“That’s the key – keeping you and your fellow workers working, while transitioning and changing the energy infrastructure to be more climate friendly and less harmful, especially for our kids and the next generation,” said Stern, underscoring the importance of supporting Cortez Masto in her tight re-election race. “Progress is being made, and the candidates we are supporting are advancing that progress.”
Brother Stern also pointed out several key races in California that will impact IBEW 1245 members, including crucial elections that directly impact our members at SMUD, Modesto Irrigation District and the city of San Jose, as well as for the California State Assembly and Senate. More than 100 IBEW 1245 members, including organizing stewards, staff, leaders and volunteers, are stepping up to assist with these and other campaigns across our service territory this fall. They’re door-knocking at labor households, and also phone banking and texting fellow union members to let them know about the importance of voting in this election.
“You’re going to be hot and sweaty, you may have a few doors slammed in your face, but it’s all worth it because you’re making a real difference,” said Dean. “Some races will be decided by 1,000 votes, maybe even 500, which means every single vote matters! No matter how hard and how hot it is, it absolutely matters that our members vote. It’s vital.”
IBEW 1245 Organizer Charlotte Stevens walked the stewards through their team assignments, divvying them up between at the Sacramento Central Labor Council, the Alameda Central Labor Council, the North Valley Labor Federation, South Bay Labor Council and Nevada.
“And if you aren’t signed up yet, you can expect a call to recruit you. We’re going to need your help!” Stevens declared.
IBEW 1245 Organizer Melissa Echeverria invited stewards to scan the QR code on their work tables to sign up in real time for more shifts and to recruit their co-workers, friends and families to join them. More than twenty organizing stewards signed up for additional shifts, including special Saturday mobilizations to support the campaigns of pro-labor candidates at the Modesto Irrigation District Board, as well as California State Senate candidate and labor leader Tim Robertson.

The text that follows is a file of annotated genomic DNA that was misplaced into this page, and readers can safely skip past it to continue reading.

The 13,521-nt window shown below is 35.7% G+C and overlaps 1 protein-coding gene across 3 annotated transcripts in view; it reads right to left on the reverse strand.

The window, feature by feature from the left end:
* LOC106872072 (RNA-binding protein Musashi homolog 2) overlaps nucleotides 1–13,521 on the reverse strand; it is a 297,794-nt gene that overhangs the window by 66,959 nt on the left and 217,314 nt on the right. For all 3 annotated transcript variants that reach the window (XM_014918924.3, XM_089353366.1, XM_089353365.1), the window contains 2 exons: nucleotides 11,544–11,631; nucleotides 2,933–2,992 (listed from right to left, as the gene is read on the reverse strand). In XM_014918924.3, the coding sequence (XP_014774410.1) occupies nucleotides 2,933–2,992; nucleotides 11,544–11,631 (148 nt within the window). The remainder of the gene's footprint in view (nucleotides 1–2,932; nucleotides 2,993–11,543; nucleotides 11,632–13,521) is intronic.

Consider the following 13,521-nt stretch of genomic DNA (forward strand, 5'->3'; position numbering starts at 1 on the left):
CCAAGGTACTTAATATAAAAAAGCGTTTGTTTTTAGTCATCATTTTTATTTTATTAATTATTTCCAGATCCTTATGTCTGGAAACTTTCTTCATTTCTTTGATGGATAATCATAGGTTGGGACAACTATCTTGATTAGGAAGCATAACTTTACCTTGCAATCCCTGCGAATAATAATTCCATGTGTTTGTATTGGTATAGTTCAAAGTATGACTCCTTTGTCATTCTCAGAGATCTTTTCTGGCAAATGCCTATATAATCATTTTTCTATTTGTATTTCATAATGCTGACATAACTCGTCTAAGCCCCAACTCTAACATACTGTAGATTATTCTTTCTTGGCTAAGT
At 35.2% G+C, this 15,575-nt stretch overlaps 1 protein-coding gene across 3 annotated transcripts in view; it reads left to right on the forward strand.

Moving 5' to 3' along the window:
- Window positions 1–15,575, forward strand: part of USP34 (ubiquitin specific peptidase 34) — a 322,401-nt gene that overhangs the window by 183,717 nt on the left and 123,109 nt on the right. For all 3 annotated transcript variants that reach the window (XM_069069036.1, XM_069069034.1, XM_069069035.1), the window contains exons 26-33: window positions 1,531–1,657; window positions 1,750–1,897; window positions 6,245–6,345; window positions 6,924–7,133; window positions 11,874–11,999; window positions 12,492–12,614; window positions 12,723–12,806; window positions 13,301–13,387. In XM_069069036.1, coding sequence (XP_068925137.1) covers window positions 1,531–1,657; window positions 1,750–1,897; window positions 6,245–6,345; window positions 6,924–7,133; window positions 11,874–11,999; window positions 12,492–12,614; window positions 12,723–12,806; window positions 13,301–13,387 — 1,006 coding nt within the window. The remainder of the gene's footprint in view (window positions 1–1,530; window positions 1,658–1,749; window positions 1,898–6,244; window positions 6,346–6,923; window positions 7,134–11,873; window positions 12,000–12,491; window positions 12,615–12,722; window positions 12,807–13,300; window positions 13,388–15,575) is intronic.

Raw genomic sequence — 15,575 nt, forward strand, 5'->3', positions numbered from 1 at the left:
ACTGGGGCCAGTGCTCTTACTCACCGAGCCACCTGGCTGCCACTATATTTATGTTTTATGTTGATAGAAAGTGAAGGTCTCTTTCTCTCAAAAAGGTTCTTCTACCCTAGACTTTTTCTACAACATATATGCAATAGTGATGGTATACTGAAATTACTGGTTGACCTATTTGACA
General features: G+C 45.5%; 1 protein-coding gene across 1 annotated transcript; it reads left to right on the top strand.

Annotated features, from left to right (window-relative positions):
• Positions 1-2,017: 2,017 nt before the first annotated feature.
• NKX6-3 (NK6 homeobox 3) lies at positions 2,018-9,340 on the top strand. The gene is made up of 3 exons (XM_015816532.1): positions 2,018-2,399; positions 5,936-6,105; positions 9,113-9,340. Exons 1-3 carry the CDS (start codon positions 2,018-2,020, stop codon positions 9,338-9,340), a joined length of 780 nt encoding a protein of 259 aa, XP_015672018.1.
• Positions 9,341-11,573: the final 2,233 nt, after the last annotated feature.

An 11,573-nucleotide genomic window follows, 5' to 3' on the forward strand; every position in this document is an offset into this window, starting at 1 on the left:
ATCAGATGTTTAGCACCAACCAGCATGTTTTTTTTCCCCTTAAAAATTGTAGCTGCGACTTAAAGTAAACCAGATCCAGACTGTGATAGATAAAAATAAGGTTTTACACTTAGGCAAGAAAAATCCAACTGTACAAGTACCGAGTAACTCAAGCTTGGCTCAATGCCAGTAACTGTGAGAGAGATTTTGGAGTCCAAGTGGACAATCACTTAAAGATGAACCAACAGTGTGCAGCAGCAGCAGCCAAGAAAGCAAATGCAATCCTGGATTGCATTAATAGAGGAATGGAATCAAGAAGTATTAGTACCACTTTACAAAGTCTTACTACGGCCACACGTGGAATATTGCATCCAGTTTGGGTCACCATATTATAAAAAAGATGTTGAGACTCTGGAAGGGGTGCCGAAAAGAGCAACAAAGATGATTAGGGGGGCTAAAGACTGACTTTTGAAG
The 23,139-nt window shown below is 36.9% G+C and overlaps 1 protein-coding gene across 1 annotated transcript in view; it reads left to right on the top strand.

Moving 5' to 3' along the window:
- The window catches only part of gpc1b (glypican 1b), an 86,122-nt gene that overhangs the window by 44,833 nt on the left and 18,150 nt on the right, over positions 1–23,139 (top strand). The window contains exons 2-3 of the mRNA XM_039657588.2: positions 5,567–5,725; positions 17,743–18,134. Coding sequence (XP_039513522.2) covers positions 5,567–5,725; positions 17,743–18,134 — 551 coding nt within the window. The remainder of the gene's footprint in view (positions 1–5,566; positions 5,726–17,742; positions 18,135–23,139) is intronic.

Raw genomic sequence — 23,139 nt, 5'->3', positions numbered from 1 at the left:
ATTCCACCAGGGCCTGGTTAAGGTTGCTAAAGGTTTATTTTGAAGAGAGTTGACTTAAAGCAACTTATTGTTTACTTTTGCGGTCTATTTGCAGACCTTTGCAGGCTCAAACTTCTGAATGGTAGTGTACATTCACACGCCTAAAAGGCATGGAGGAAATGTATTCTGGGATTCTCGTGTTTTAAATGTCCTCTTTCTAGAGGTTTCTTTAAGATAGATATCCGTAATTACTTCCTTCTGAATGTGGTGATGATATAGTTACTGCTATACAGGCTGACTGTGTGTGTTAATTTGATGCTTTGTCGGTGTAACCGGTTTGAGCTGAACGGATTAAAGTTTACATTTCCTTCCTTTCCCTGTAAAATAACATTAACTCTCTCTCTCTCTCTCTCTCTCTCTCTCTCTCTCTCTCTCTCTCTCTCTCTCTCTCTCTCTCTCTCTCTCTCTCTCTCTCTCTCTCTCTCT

In a recorded message, AFL-CIO President Liz Shuler thanked IBEW 1245 saying, “All of you are the beating heart of the [organizing] program. We need you now more than ever. Let’s make sure that on Nov 8th, we know that we’ve done everything we could. Leave no stone unturned. Let’s elect pro-worker candidates across the country.”
Organizing Steward Darla West, a mechanic at Sacramento Regional Transit (SRT) ended the day with a signature chant of the labor movement: “Fired up! Ready to go!” “Fired up! Ready to go!” “Fired up! Ready to go!”
The Difference Politics and the Union Make In Our Lives
Over the course of the kick off, IBEW 1245 Organizing Stewards reflected on the importance of politics and the union in their lives and work.
“At the top of the list is job protection. If it wasn’t for the union, corporate America would be more likely to give us the boot. We have someone to stand up for us.” — Quentin Hunter, PG&E Customer Service Rep
“For me, it’s about solidarity. I feel comfortable knowing we all have each other’s back. I don’t know anyone in DCPP, but it was important to support them. It makes a difference.” — Crystal Harris, PG&E Operating Clerk
“Safety. We have homeless, drugs, all kinds of things in the street. I’m not afraid to turn a job down or to speak with my shop steward and share that I don’t feel safe…that’s a big deal. Having the union back me up when I don’t feel safe is one of the best things.” — John Hoang, PG&E Field Meter Reader